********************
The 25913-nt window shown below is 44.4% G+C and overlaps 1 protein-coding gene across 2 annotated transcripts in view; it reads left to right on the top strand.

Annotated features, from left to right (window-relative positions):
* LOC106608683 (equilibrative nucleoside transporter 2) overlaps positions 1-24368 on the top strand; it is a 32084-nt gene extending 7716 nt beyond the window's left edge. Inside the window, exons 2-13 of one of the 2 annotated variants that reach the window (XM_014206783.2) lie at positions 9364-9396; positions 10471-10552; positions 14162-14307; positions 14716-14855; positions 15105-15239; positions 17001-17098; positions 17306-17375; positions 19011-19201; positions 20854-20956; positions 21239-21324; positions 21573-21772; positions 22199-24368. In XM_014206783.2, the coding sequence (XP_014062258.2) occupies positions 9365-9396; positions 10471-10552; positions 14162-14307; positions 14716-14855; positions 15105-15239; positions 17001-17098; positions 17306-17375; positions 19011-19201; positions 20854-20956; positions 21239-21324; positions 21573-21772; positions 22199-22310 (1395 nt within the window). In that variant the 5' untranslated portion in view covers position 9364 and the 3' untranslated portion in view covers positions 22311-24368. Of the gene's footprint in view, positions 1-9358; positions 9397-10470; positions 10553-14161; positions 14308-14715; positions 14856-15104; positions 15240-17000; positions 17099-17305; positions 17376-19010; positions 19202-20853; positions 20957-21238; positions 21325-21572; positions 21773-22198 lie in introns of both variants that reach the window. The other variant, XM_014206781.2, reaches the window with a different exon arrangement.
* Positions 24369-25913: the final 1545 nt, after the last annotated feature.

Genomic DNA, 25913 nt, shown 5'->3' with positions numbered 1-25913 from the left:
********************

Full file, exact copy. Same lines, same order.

The 25913-nt window shown below is 44.4% G+C and overlaps 1 protein-coding gene across 2 annotated transcripts in view; it reads left to right on the top strand.

Annotated features, from left to right (window-relative positions):
* LOC106608683 (equilibrative nucleoside transporter 2) overlaps positions 1-24368 on the top strand; it is a 32084-nt gene extending 7716 nt beyond the window's left edge. Inside the window, exons 2-13 of one of the 2 annotated variants that reach the window (XM_014206783.2) lie at positions 9364-9396; positions 10471-10552; positions 14162-14307; positions 14716-14855; positions 15105-15239; positions 17001-17098; positions 17306-17375; positions 19011-19201; positions 20854-20956; positions 21239-21324; positions 21573-21772; positions 22199-24368. In XM_014206783.2, the coding sequence (XP_014062258.2) occupies positions 9365-9396; positions 10471-10552; positions 14162-14307; positions 14716-14855; positions 15105-15239; positions 17001-17098; positions 17306-17375; positions 19011-19201; positions 20854-20956; positions 21239-21324; positions 21573-21772; positions 22199-22310 (1395 nt within the window). In that variant the 5' untranslated portion in view covers position 9364 and the 3' untranslated portion in view covers positions 22311-24368. Of the gene's footprint in view, positions 1-9358; positions 9397-10470; positions 10553-14161; positions 14308-14715; positions 14856-15104; positions 15240-17000; positions 17099-17305; positions 17376-19010; positions 19202-20853; positions 20957-21238; positions 21325-21572; positions 21773-22198 lie in introns of both variants that reach the window. The other variant, XM_014206781.2, reaches the window with a different exon arrangement.
* Positions 24369-25913: the final 1545 nt, after the last annotated feature.

Genomic DNA, 25913 nt, shown 5'->3' with positions numbered 1-25913 from the left: